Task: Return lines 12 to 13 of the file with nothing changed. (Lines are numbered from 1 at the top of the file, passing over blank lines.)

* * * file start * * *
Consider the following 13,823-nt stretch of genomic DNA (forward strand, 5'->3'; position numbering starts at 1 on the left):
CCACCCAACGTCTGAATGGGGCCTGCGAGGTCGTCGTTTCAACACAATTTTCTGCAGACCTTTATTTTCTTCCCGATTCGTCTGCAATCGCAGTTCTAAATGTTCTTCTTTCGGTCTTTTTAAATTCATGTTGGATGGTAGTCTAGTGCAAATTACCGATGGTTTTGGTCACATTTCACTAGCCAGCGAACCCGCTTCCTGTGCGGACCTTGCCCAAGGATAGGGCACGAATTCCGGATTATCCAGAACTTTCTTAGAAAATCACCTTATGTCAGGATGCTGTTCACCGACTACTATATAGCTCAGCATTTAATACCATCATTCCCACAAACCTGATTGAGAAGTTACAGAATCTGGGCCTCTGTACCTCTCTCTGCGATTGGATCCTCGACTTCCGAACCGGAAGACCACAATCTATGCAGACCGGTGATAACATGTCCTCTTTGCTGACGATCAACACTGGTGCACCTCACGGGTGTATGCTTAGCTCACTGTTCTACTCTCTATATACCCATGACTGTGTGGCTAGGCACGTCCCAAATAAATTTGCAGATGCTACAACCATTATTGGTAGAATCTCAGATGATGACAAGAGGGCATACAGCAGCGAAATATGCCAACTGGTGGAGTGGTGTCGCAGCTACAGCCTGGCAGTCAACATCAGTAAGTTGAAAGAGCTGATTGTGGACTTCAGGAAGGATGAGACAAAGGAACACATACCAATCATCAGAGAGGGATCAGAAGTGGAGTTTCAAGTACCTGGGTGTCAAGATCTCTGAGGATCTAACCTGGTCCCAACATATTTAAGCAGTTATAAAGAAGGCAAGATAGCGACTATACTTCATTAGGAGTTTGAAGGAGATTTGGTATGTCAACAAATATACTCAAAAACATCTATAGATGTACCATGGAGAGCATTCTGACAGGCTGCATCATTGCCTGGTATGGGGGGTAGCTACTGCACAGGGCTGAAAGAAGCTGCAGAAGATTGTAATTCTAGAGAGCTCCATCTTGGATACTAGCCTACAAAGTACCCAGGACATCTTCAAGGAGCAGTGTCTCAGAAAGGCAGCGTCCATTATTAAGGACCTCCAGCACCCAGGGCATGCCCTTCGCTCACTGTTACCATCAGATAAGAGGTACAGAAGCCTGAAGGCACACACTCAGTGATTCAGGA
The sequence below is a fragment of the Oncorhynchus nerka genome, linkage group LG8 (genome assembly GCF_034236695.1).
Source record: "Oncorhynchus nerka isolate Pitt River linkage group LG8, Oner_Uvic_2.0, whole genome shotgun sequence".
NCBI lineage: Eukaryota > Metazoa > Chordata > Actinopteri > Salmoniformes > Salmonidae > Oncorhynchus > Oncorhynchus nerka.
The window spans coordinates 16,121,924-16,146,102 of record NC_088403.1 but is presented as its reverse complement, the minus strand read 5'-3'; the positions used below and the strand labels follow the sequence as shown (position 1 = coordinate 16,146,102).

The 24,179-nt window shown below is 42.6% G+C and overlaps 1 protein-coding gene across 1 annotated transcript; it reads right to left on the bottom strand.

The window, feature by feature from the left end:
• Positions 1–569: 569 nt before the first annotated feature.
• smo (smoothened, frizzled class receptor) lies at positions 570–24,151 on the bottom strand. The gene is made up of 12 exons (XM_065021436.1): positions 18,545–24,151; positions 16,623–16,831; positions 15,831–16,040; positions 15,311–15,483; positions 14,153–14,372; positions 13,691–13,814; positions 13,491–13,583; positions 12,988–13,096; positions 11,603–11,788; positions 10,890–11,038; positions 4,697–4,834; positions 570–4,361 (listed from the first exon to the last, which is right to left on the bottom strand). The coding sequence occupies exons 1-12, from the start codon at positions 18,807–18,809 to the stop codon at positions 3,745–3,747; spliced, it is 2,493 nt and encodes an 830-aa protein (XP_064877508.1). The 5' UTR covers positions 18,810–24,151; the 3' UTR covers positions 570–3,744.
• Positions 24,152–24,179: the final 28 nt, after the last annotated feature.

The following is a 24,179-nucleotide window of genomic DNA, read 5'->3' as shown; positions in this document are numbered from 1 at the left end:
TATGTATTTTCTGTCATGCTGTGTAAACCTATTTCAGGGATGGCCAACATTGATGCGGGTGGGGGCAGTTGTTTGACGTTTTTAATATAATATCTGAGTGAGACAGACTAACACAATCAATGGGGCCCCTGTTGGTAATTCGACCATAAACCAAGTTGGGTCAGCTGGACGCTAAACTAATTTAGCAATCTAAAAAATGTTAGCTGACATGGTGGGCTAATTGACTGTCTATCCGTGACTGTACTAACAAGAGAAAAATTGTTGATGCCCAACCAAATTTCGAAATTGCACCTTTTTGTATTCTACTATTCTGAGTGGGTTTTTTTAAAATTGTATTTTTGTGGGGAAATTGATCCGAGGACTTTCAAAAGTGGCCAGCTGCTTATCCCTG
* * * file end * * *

The following is a 24,179-nucleotide window of genomic DNA, read 5'->3' as shown; positions in this document are numbered from 1 at the left end:
TATGTATTTTCTGTCATGCTGTGTAAACCTATTTCAGGGATGGCCAACATTGATGCGGGTGGGGGCAGTTGTTTGACGTTTTTAATATAATATCTGAGTGAGACAGACTAACACAATCAATGGGGCCCCTGTTGGTAATTCGACCATAAACCAAGTTGGGTCAGCTGGACGCTAAACTAATTTAGCAATCTAAAAAATGTTAGCTGACATGGTGGGCTAATTGACTGTCTATCCGTGACTGTACTAACAAGAGAAAAATTGTTGATGCCCAACCAAATTTCGAAATTGCACCTTTTTGTATTCTACTATTCTGAGTGGGTTTTTTTAAAATTGTATTTTTGTGGGGAAATTGATCCGAGGACTTTCAAAAGTGGCCAGCTGCTTATCCCTG